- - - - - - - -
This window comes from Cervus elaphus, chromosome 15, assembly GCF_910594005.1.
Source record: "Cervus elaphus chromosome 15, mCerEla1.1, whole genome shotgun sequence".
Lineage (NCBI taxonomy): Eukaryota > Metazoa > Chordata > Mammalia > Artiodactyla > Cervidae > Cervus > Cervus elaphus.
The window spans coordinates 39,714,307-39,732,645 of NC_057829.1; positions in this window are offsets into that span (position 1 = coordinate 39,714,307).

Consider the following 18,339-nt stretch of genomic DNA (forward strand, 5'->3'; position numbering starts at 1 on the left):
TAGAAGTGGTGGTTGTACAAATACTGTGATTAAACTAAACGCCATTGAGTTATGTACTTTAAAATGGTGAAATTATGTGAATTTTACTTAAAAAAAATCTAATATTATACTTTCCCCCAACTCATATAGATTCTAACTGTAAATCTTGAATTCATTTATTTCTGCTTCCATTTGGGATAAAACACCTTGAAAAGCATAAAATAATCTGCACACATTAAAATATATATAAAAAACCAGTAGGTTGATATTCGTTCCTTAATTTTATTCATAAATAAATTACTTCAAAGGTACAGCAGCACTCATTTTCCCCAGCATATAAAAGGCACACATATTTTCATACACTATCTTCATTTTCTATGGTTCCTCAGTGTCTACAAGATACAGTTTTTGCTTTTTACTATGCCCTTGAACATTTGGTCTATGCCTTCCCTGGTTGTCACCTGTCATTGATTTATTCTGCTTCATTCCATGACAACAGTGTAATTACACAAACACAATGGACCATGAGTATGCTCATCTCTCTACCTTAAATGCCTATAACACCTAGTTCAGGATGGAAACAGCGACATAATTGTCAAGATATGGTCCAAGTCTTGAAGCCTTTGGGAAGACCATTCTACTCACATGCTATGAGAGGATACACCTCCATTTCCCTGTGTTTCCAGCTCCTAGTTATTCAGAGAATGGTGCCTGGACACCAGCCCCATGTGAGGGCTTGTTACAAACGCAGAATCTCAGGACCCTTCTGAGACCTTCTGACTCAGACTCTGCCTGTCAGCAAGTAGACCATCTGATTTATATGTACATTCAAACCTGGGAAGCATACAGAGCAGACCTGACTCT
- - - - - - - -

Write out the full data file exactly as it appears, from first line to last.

This window comes from Cervus elaphus, chromosome 15, assembly GCF_910594005.1.
Source record: "Cervus elaphus chromosome 15, mCerEla1.1, whole genome shotgun sequence".
Lineage (NCBI taxonomy): Eukaryota > Metazoa > Chordata > Mammalia > Artiodactyla > Cervidae > Cervus > Cervus elaphus.
The window spans coordinates 39,714,307-39,732,645 of NC_057829.1; positions in this window are offsets into that span (position 1 = coordinate 39,714,307).

Consider the following 18,339-nt stretch of genomic DNA (forward strand, 5'->3'; position numbering starts at 1 on the left):
TAGAAGTGGTGGTTGTACAAATACTGTGATTAAACTAAACGCCATTGAGTTATGTACTTTAAAATGGTGAAATTATGTGAATTTTACTTAAAAAAAATCTAATATTATACTTTCCCCCAACTCATATAGATTCTAACTGTAAATCTTGAATTCATTTATTTCTGCTTCCATTTGGGATAAAACACCTTGAAAAGCATAAAATAATCTGCACACATTAAAATATATATAAAAAACCAGTAGGTTGATATTCGTTCCTTAATTTTATTCATAAATAAATTACTTCAAAGGTACAGCAGCACTCATTTTCCCCAGCATATAAAAGGCACACATATTTTCATACACTATCTTCATTTTCTATGGTTCCTCAGTGTCTACAAGATACAGTTTTTGCTTTTTACTATGCCCTTGAACATTTGGTCTATGCCTTCCCTGGTTGTCACCTGTCATTGATTTATTCTGCTTCATTCCATGACAACAGTGTAATTACACAAACACAATGGACCATGAGTATGCTCATCTCTCTACCTTAAATGCCTATAACACCTAGTTCAGGATGGAAACAGCGACATAATTGTCAAGATATGGTCCAAGTCTTGAAGCCTTTGGGAAGACCATTCTACTCACATGCTATGAGAGGATACACCTCCATTTCCCTGTGTTTCCAGCTCCTAGTTATTCAGAGAATGGTGCCTGGACACCAGCCCCATGTGAGGGCTTGTTACAAACGCAGAATCTCAGGACCCTTCTGAGACCTTCTGACTCAGACTCTGCCTGTCAGCAAGTAGACCATCTGATTTATATGTACATTCAAACCTGGGAAGCATACAGAGCAGACCTGACTCT